Policy & History

U.S. relations with Ireland have long been based on common ancestral ties and shared values, and emigration has been a foundation of the U.S.-Irish relationship. Besides regular dialogue on political and economic issues, the U.S. and Irish Governments have official exchanges in areas such as medical research and education. With Ireland’s membership in the European Union (EU), discussions of EU trade and economic policies as well as other aspects of EU policy have also become key elements in the U.S.-Irish relationship.

Irish citizens have continued a common practice of taking temporary residence overseas for work or study, mainly in Australia, the U.S., Canada, the United Kingdom (U.K.), and elsewhere in Europe. Along with an increased interest in long-term emigration, there has been a surge of interest in “mid-term” emigration for 3-5 years, which has been mirrored in Irish Government interest in a specialized extended-stay visa for mid-career professionals to live/work in the U.S. The U.S. J-1 visa program is popular means for Irish youths to work temporarily in the United States; a bilateral program expansion in 2008 that provides further opportunities for recent graduates to spend up to 1 year in the United States has been undersubscribed.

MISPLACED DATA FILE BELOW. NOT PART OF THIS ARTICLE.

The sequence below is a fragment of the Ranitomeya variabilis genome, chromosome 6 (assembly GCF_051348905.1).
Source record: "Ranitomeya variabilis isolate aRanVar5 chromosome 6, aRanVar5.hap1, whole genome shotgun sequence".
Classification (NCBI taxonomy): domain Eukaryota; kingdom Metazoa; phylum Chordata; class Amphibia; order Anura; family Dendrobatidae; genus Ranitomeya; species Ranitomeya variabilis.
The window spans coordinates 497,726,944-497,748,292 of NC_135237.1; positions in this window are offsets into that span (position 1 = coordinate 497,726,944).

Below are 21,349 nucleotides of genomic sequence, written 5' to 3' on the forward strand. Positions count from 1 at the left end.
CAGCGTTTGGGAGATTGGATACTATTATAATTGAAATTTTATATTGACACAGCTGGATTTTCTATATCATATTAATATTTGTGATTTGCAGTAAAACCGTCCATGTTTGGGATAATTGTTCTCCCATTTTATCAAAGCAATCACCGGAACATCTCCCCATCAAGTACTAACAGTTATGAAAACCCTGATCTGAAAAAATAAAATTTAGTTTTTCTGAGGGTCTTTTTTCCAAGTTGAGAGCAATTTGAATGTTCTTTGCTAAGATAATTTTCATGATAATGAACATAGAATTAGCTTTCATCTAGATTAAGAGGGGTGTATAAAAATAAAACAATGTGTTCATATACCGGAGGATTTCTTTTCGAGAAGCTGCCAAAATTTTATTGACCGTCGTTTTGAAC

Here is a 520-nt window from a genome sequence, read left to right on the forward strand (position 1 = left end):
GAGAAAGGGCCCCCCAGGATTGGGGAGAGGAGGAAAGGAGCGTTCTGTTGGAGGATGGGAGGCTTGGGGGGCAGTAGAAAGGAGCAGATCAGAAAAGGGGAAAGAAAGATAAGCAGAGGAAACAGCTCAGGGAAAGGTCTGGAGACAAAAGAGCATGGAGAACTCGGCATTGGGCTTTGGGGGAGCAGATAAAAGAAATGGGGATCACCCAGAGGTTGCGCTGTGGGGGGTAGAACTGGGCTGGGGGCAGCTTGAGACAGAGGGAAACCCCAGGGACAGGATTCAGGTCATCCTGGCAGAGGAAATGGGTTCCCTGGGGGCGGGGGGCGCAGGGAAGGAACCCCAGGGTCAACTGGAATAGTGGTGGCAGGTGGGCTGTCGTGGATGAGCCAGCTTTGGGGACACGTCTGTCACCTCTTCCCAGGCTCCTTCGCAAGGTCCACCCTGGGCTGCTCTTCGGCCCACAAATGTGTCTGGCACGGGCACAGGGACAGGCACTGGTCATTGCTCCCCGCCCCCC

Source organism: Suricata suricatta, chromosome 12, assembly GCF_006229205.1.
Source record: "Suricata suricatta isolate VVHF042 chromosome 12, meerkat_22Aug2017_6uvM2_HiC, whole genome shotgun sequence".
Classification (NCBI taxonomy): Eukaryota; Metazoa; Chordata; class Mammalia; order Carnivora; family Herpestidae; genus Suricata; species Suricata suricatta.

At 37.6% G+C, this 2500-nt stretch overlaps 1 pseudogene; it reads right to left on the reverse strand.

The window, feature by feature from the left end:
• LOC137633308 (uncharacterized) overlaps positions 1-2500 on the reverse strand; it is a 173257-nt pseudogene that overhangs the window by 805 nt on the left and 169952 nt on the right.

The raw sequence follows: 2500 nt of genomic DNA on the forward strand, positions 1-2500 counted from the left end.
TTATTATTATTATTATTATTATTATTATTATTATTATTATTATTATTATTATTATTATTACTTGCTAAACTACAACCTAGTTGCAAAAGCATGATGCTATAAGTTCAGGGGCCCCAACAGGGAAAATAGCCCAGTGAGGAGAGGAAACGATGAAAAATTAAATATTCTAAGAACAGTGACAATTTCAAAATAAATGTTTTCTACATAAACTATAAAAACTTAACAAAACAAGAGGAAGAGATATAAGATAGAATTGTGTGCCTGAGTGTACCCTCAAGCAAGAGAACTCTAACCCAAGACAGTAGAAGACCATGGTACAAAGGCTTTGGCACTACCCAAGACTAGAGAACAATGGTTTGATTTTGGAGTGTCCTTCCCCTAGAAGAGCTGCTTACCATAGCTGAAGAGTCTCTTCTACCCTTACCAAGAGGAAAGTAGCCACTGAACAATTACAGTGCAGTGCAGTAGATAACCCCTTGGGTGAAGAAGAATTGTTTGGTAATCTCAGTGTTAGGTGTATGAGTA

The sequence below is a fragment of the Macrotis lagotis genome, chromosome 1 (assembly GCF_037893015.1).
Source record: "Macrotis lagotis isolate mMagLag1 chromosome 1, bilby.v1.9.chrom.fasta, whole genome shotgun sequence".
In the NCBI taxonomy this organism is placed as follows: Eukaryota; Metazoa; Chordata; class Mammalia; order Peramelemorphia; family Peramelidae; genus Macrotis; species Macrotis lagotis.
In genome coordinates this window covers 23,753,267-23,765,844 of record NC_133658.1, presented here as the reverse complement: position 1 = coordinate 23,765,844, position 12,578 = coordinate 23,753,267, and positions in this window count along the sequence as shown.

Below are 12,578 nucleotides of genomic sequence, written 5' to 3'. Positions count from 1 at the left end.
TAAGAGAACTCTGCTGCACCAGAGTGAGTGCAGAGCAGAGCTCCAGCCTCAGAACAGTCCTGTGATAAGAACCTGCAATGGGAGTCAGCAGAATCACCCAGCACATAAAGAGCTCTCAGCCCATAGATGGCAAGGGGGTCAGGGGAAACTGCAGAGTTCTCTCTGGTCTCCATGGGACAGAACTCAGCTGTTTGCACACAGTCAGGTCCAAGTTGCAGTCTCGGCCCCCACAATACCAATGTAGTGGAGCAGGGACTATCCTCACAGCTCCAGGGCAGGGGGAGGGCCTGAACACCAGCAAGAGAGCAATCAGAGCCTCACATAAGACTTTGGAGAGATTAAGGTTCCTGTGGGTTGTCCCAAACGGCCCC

U.S. priorities continue to be supporting the peace process and devolved political institutions in Northern Ireland and encouraging the implementation of the U.S.-brokered 1998 Belfast Agreement, also known as the Good Friday Agreement, and the 2006 St. Andrews Agreement.

Economic and trade ties are an important facet of overall U.S.-Irish relations. U.S. exports to Ireland include electrical components and equipment, computers and peripherals, drugs and pharmaceuticals, and livestock feed. Irish exports to the United States include alcoholic beverages, chemicals and related products, electronic data processing equipment, electrical machinery, textiles and clothing, and glassware. U.S. firms year after year account for over half of Ireland’s total exports.

U.S. investment has been particularly important to the growth and modernization of Irish industry over the past 25 years, providing new technology, export capabilities, and employment opportunities. There are approximately 600 U.S. subsidiaries in Ireland that employ roughly 100,000 people and span activities from manufacturing of high-tech electronics, computer products, medical supplies, and pharmaceuticals to retailing, banking, finance, and other services. In more recent years, Ireland has also become an important research and development center for U.S. firms in Europe.

Ireland and the United States belong to a number of the same international organizations, including the United Nations, Organization for Security and Cooperation in Europe, Organization for Economic Cooperation and Development, International Monetary Fund, World Bank, and World Trade Organization. Ireland is also a member of the North Atlantic Treaty Organization’s (NATO) Partnership for Peace program.